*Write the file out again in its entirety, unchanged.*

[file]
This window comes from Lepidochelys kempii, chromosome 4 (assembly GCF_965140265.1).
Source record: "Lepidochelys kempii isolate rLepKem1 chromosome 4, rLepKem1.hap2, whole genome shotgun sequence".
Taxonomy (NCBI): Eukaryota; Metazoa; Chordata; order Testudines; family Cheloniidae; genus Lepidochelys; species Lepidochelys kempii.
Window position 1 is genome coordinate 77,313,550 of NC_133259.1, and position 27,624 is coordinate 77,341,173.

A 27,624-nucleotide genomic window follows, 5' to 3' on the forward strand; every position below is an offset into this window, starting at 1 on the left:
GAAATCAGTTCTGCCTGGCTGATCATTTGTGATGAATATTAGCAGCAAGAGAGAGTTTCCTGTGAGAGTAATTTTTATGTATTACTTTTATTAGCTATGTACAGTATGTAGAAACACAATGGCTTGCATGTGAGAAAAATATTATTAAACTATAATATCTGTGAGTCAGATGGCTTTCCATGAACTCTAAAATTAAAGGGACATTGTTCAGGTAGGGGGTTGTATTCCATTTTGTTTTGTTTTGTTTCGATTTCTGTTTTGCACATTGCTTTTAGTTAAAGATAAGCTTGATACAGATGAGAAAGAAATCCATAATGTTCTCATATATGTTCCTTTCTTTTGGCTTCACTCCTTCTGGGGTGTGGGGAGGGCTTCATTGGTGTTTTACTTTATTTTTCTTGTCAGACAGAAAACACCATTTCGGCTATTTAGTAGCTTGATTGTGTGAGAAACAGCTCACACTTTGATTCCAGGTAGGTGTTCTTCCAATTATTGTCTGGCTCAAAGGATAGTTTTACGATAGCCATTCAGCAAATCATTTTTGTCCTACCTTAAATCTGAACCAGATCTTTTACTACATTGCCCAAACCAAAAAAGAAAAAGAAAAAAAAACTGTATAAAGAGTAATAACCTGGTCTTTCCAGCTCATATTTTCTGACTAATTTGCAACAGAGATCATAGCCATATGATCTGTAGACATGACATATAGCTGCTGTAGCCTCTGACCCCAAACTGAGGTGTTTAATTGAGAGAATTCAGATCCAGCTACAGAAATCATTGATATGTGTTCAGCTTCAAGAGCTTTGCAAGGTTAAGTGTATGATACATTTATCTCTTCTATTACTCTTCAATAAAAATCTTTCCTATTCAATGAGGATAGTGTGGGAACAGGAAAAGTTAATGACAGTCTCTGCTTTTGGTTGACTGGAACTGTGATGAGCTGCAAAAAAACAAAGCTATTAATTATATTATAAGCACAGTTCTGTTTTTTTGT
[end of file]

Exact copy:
This window comes from Lepidochelys kempii, chromosome 4 (assembly GCF_965140265.1).
Source record: "Lepidochelys kempii isolate rLepKem1 chromosome 4, rLepKem1.hap2, whole genome shotgun sequence".
Taxonomy (NCBI): Eukaryota; Metazoa; Chordata; order Testudines; family Cheloniidae; genus Lepidochelys; species Lepidochelys kempii.
Window position 1 is genome coordinate 77,313,550 of NC_133259.1, and position 27,624 is coordinate 77,341,173.

A 27,624-nucleotide genomic window follows, 5' to 3' on the forward strand; every position below is an offset into this window, starting at 1 on the left:
GAAATCAGTTCTGCCTGGCTGATCATTTGTGATGAATATTAGCAGCAAGAGAGAGTTTCCTGTGAGAGTAATTTTTATGTATTACTTTTATTAGCTATGTACAGTATGTAGAAACACAATGGCTTGCATGTGAGAAAAATATTATTAAACTATAATATCTGTGAGTCAGATGGCTTTCCATGAACTCTAAAATTAAAGGGACATTGTTCAGGTAGGGGGTTGTATTCCATTTTGTTTTGTTTTGTTTCGATTTCTGTTTTGCACATTGCTTTTAGTTAAAGATAAGCTTGATACAGATGAGAAAGAAATCCATAATGTTCTCATATATGTTCCTTTCTTTTGGCTTCACTCCTTCTGGGGTGTGGGGAGGGCTTCATTGGTGTTTTACTTTATTTTTCTTGTCAGACAGAAAACACCATTTCGGCTATTTAGTAGCTTGATTGTGTGAGAAACAGCTCACACTTTGATTCCAGGTAGGTGTTCTTCCAATTATTGTCTGGCTCAAAGGATAGTTTTACGATAGCCATTCAGCAAATCATTTTTGTCCTACCTTAAATCTGAACCAGATCTTTTACTACATTGCCCAAACCAAAAAAGAAAAAGAAAAAAAAACTGTATAAAGAGTAATAACCTGGTCTTTCCAGCTCATATTTTCTGACTAATTTGCAACAGAGATCATAGCCATATGATCTGTAGACATGACATATAGCTGCTGTAGCCTCTGACCCCAAACTGAGGTGTTTAATTGAGAGAATTCAGATCCAGCTACAGAAATCATTGATATGTGTTCAGCTTCAAGAGCTTTGCAAGGTTAAGTGTATGATACATTTATCTCTTCTATTACTCTTCAATAAAAATCTTTCCTATTCAATGAGGATAGTGTGGGAACAGGAAAAGTTAATGACAGTCTCTGCTTTTGGTTGACTGGAACTGTGATGAGCTGCAAAAAAACAAAGCTATTAATTATATTATAAGCACAGTTCTGTTTTTTTGT